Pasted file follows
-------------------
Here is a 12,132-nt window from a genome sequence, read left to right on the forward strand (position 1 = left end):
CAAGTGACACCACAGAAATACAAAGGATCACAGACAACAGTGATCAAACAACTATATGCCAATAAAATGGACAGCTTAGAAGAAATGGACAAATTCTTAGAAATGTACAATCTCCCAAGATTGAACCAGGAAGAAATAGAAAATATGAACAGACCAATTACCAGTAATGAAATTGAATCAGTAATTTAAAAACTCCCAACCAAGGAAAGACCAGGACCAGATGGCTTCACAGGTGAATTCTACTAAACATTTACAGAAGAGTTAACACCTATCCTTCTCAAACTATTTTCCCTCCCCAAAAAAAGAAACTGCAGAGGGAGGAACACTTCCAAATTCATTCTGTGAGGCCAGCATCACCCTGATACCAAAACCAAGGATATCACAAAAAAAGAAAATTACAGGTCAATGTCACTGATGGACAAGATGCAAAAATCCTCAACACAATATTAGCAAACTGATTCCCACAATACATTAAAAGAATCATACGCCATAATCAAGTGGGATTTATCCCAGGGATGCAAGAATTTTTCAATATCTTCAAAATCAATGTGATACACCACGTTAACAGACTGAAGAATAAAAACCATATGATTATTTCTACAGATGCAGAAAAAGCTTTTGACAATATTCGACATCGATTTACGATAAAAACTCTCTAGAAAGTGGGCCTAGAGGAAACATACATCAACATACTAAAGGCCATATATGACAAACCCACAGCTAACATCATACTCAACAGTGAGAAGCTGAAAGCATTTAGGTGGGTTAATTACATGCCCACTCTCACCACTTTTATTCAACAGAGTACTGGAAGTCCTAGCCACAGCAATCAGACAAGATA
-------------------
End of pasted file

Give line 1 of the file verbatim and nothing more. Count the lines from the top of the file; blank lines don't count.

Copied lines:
Here is a 12,132-nt window from a genome sequence, read left to right on the forward strand (position 1 = left end):